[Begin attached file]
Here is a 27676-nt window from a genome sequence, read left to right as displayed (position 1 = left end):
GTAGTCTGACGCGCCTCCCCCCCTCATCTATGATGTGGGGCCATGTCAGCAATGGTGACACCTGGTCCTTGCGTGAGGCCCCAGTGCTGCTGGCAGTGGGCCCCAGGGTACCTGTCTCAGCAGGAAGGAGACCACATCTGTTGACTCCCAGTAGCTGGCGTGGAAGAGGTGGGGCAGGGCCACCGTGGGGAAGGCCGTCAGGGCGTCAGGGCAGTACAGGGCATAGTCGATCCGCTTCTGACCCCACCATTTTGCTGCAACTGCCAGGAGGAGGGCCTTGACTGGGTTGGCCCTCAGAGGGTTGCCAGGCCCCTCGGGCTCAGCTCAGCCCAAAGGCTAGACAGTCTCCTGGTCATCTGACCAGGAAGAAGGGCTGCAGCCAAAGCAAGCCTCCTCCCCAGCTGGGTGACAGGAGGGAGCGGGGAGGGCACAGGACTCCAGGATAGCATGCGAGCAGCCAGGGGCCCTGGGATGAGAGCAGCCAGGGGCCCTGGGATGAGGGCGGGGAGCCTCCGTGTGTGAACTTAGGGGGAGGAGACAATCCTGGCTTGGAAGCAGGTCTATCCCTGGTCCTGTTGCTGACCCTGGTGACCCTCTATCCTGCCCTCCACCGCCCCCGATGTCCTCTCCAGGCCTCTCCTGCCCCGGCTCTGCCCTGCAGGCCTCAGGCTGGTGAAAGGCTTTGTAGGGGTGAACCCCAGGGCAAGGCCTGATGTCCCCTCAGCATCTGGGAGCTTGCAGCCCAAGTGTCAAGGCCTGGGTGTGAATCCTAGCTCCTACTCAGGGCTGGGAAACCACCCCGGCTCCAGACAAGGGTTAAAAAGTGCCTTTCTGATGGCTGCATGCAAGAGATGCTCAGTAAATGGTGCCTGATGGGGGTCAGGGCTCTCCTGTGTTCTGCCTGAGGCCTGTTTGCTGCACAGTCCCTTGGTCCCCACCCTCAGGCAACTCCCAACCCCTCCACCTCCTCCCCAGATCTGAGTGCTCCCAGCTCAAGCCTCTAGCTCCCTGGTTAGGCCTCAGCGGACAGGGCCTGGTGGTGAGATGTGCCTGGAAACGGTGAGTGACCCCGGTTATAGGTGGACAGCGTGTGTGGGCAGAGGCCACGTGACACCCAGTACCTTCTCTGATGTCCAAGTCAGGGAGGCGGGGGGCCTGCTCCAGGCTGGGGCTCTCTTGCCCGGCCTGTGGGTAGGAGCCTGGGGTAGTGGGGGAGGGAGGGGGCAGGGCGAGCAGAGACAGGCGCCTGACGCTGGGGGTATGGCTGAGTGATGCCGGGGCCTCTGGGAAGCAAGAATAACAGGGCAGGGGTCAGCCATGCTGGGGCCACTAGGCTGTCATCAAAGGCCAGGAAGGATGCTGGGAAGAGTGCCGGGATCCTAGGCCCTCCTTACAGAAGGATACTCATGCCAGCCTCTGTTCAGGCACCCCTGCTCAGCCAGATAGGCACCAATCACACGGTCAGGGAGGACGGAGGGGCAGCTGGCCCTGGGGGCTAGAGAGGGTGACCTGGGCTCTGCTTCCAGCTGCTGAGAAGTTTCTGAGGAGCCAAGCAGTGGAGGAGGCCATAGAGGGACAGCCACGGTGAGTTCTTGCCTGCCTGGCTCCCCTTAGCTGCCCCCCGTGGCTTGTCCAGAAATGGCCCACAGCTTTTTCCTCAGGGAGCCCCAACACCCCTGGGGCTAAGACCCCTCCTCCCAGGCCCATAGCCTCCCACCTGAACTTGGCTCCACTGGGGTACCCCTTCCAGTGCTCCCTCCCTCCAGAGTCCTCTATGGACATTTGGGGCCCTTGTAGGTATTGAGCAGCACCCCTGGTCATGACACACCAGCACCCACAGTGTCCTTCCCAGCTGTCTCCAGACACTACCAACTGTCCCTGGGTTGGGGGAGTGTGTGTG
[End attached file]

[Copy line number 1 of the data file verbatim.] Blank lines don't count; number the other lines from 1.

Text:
Here is a 27676-nt window from a genome sequence, read left to right as displayed (position 1 = left end):